Maschsee European environmental school

By Jörg Bürmann-Janssen, June 2020

The Hanover-Maschsee free Waldorf school is one of the oldest Waldorf schools in Germany. Sustainability was a principle guiding its actions from the beginning, long before the concept became a political buzzword. But what does sustainability mean in 2020? What are the expectations of pupils, teachers and parents when they look at the subject in the time of Greta and the “climate crisis”?

Anyone entering the extensive school grounds on Maschsee lake will be surprised by the green idyll in the middle of the state capital of Lower Saxony: the biodynamic school garden with greenhouses and class beds is home to bees, chickens and sheep; the small picturesque half-timbered house not far from the area for parking bikes and scooters houses the nature workshop; and – just a stone’s throw away – the school’s own tiny “wood” begins which the nursery uses for outside play.

The pupils here take responsibility for their direct environment from an early age – such as in caring for the animals by the younger ones or looking after the grounds by the older classes. “All of these things, together with the way the subject is dealt with in lessons, creates an awareness of nature, how it is cared for and developed, but also a feeling for ecological cycles and the progression of the seasons which is an integral part of our curriculum from the beginning,” says public relations officer Astrid Homeyer.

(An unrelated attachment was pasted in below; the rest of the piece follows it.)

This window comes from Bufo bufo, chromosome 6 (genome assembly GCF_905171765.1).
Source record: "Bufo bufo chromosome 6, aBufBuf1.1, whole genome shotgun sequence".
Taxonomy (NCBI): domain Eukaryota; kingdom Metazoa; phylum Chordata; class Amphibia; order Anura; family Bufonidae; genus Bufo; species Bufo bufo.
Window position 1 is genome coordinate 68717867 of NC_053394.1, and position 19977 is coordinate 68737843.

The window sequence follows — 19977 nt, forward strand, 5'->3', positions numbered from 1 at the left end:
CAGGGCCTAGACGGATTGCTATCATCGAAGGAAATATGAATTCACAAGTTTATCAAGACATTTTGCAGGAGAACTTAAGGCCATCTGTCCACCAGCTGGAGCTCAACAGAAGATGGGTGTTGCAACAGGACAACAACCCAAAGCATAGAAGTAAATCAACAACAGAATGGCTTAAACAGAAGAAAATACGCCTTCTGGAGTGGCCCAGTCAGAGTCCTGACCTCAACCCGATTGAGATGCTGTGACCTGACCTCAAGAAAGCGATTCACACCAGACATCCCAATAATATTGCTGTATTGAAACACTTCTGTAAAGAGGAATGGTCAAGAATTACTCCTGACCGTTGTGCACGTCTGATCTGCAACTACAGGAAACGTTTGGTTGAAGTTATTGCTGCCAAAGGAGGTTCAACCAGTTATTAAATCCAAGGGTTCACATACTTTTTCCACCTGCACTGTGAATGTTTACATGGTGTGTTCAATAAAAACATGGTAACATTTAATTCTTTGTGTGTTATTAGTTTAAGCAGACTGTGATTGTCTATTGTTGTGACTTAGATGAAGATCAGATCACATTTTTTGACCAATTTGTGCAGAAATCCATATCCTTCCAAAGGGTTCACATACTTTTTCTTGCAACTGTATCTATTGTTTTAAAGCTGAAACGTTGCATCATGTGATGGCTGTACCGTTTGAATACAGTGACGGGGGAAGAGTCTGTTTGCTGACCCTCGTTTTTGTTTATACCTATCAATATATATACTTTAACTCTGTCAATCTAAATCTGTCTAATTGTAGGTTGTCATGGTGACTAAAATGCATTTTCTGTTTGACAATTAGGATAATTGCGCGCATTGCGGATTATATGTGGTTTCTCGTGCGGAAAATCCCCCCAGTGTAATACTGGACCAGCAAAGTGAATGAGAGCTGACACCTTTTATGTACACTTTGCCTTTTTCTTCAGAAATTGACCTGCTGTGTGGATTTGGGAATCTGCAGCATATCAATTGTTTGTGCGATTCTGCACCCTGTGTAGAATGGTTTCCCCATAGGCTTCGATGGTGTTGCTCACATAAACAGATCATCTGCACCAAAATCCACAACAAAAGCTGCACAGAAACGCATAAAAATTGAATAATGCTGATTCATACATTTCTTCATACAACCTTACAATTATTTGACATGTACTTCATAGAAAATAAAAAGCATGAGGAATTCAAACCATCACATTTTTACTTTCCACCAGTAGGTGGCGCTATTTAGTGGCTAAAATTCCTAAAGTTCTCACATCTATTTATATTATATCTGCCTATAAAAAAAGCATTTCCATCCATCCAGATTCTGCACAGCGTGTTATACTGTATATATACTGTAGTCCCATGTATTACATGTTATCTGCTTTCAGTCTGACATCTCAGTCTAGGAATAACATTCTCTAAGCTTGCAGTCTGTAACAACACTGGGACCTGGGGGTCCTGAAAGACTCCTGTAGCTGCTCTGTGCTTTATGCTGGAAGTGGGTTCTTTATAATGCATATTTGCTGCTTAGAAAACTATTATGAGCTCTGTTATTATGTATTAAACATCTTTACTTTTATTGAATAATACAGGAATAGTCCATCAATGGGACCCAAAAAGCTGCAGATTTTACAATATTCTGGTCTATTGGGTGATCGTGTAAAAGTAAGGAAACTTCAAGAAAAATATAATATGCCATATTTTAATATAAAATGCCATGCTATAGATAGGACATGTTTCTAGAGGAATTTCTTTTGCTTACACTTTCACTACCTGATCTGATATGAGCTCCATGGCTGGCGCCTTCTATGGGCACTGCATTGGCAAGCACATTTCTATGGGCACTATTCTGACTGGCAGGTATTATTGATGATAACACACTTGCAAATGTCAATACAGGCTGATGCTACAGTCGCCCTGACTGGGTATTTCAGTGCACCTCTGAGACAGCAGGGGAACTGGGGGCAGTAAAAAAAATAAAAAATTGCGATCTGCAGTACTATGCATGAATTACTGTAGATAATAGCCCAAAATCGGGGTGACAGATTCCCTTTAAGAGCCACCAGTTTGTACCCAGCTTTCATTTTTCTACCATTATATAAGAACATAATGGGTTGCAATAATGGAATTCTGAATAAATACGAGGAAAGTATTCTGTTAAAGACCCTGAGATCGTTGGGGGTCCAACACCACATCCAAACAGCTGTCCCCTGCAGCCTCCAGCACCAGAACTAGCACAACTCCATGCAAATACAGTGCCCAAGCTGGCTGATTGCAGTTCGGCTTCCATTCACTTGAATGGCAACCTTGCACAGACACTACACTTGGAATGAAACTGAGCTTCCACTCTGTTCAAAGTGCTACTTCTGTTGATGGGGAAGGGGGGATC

Indeed, the Waldorf school on Maschsee lake enjoys a good reputation in the Hanover school landscape in matters of sustainability and environmental protection. Probably the best known example for sustainable development is the company “Ganz real”, a registered cooperative in which pupils are engaged in various fields – for example in the pupil shop or the textile and bicycle workshop – for the benefit of the school while learning in an everyday setting about ecological, sustainable and social economic activity. “Ganz real” has received many awards – thus in 2009 the UNESCO Prize on Education for Sustainable Development, in 2012 the Quality Certificate for Sustainability of the regional school authority at competence level silver and then in 2014 in gold.

Since 2016, the school has been allowed to call itself “Environmental School in Europe/International Agenda 21 School”. Such public recognition is important. That is something of which teacher Ingeborg Petersen is also well aware, who has been responsible for the success of the pupil cooperative for over ten years: “We go for prizes primarily because the pupils have to leave the self-contained cosmos of their business to do so and learn to present their projects in public. At the same time we hope, of course, that the effect of our concept works as an inspiration for other parts of the school.”